COMMENTARY: What Your Checkbook and Calendar Say About Your Values

If I wanted to check your credit worthiness, I’d look at your balance sheet — what you have and what you owe — and I’d want to know about your history of paying your debts. If I wanted to know your values, I’d look at your calendar and checkbook. How come? Well, the term “values” refers to core beliefs and convictions that drive …

COMMENTARY: A Person of Character

Let’s face it, it’s not easy to become a person of character. It takes a good heart, but it also requires wisdom to know right from wrong and the discipline to do right even when it’s costly, inconvenient or difficult. Becoming a person of character is a lifelong quest to be better. A person of character values honesty and integrity …

COMMENTARY: Sharpen Your Ax

Ben was a new lumberjack who swung his ax with great power. He could fell a tree in 20 strokes, and in the first few days he produced twice as much lumber as anyone else. By week’s end, he was working even harder, but his lead was dwindling. One friend told him he had to swing harder. Another said he …

COMMENTARY: What I’ve Learned: The Perspective From 13-Year-Olds

A few years ago I got a note from Sam Rangel, an eighth-grade teacher in Corona, California. He distributed some of my commentaries on “What I’ve Learned” to his students and asked them to write down what they’d learned over the past year or in their lives. Here’s the world of growing wisdom from the 13-year-old perspective: * I’ve learned …

COMMENTARY: Wisdom in 20 Words or Fewer: Part One

Since my children were small, I launched their day with the invocation to “be good, have fun and learn.” I hope they remember that mantra, but when my daughter Samara began her independent life as a college freshman 3,000 miles away, I thought a more detailed set of maxims was needed. So I assembled a collection of concise (20 words or fewer) …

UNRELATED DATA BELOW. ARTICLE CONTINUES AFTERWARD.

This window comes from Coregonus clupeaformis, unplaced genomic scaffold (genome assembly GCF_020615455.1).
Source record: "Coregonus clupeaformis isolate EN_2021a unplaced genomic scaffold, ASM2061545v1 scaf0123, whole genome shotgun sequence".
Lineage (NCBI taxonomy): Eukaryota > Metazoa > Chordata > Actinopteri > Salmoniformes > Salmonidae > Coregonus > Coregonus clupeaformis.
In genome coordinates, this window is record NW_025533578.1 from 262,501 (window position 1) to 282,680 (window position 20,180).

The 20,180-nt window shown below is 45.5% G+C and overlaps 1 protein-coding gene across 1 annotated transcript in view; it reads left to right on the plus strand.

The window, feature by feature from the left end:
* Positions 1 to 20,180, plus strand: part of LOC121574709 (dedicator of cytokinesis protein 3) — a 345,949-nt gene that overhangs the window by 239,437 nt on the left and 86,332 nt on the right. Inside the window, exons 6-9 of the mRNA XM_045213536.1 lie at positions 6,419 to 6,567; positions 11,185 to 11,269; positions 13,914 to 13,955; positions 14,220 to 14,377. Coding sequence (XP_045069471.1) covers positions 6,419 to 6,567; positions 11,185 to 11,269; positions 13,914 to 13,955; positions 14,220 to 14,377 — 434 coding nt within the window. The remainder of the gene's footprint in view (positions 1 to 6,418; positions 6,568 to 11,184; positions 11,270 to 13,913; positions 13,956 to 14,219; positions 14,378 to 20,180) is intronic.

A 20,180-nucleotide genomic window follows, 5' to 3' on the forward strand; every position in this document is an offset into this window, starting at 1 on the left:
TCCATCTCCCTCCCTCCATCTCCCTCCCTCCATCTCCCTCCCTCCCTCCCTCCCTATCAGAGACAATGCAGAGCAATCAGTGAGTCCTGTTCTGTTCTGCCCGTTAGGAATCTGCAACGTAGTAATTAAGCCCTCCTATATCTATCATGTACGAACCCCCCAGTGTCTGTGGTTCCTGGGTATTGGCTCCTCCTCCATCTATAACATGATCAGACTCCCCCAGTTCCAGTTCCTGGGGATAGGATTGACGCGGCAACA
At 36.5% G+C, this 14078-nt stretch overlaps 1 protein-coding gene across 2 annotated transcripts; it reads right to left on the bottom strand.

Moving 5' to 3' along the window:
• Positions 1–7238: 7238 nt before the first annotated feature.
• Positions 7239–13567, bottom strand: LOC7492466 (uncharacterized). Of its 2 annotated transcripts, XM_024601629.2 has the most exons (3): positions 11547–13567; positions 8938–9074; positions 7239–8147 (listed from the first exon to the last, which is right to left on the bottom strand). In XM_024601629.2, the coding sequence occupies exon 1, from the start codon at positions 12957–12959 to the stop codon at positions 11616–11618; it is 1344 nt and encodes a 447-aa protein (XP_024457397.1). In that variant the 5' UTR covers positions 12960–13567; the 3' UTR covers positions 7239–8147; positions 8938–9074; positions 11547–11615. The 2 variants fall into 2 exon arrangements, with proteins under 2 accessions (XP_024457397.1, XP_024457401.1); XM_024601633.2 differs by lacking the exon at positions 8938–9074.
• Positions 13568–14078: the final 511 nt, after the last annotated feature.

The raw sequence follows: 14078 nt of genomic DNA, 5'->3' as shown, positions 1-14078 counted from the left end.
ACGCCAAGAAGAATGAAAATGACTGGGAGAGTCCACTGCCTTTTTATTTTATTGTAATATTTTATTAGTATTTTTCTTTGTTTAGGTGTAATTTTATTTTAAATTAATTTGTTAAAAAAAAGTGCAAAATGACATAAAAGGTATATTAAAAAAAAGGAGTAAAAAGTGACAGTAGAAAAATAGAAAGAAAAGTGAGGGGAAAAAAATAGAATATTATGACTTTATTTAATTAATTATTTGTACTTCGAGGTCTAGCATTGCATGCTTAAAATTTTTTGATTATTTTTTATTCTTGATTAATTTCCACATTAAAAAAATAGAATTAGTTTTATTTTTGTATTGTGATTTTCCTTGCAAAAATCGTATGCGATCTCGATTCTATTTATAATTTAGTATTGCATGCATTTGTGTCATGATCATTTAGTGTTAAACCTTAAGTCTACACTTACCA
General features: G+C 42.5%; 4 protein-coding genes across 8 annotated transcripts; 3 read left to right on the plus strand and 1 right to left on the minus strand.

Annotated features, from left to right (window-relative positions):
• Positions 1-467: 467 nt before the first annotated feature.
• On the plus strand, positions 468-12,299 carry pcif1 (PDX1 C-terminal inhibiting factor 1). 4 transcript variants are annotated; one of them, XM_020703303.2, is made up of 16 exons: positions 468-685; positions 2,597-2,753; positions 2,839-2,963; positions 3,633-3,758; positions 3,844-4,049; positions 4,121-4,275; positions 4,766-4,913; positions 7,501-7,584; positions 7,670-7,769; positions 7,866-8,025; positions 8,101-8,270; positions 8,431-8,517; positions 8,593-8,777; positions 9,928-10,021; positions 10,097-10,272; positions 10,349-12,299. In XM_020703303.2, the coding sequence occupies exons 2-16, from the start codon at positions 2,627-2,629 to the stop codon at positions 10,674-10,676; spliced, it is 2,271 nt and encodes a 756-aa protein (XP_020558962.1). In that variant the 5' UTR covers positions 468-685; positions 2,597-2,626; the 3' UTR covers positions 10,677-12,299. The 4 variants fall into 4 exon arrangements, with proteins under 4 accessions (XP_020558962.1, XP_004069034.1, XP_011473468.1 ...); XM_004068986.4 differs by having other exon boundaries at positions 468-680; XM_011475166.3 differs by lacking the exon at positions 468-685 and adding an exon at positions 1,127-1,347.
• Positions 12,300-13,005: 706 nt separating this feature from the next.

COMMENTARY: The Commencement Curse

Millions of teenagers across the land are about to leave the womb of high school for a world full of new freedoms and responsibilities. Although many have been waiting for this event for a long time, eager to get on with their lives as liberated adults, the thought of leaving behind friends and familiar places can be scary. The transition …

COMMENTARY 988.1: Saying the Right Thing

When someone you care about is suffering greatly, what’s the right thing to say to make him or her feel better? There are all sorts of traumas that can send us to the darkest dungeons of despair – the death of a loved one, being raped, getting a divorce, losing a limb, seeing a child sent to jail or on …

COMMENTARY 987.4: Keep Your Fork

When a pessimist is told there’s a light at the end of the tunnel, he’s likely to assume it’s an onrushing train. According to journalist Sydney Harris, “A cynic is not merely one who reads bitter lessons from the past; he’s prematurely disappointed in the future.” Pessimism and cynicism are fashionable these days, but it’s the people who see and …

COMMENTARY 987.3: Appreciating a Parent’s Love

While window-shopping in New York City, I saw an old gold watch that reminded me of one my father gave me when I graduated from college. It had been engraved with the simple inscription “Love, Dad.” But it was stolen during a burglary years ago, and I hadn’t thought much of it or the inscription since. I always knew my …